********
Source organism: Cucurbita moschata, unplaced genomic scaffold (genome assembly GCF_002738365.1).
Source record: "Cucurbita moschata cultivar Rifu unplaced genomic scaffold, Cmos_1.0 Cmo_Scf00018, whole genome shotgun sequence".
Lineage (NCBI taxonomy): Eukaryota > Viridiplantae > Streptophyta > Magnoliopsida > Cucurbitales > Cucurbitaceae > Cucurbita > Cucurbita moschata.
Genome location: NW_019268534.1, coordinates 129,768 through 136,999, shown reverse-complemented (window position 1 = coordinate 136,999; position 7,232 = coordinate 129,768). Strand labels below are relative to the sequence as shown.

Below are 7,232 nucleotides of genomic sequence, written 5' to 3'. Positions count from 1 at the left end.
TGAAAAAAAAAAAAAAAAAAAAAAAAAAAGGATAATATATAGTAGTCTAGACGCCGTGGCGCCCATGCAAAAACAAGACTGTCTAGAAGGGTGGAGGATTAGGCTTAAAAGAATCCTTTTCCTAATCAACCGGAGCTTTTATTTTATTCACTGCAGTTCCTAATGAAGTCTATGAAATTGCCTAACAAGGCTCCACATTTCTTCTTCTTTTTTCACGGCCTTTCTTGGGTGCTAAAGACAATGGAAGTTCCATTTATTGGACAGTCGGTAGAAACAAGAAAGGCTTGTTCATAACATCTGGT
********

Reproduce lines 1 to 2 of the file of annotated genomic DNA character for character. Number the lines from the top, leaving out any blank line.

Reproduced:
Source organism: Cucurbita moschata, unplaced genomic scaffold (genome assembly GCF_002738365.1).
Source record: "Cucurbita moschata cultivar Rifu unplaced genomic scaffold, Cmos_1.0 Cmo_Scf00018, whole genome shotgun sequence".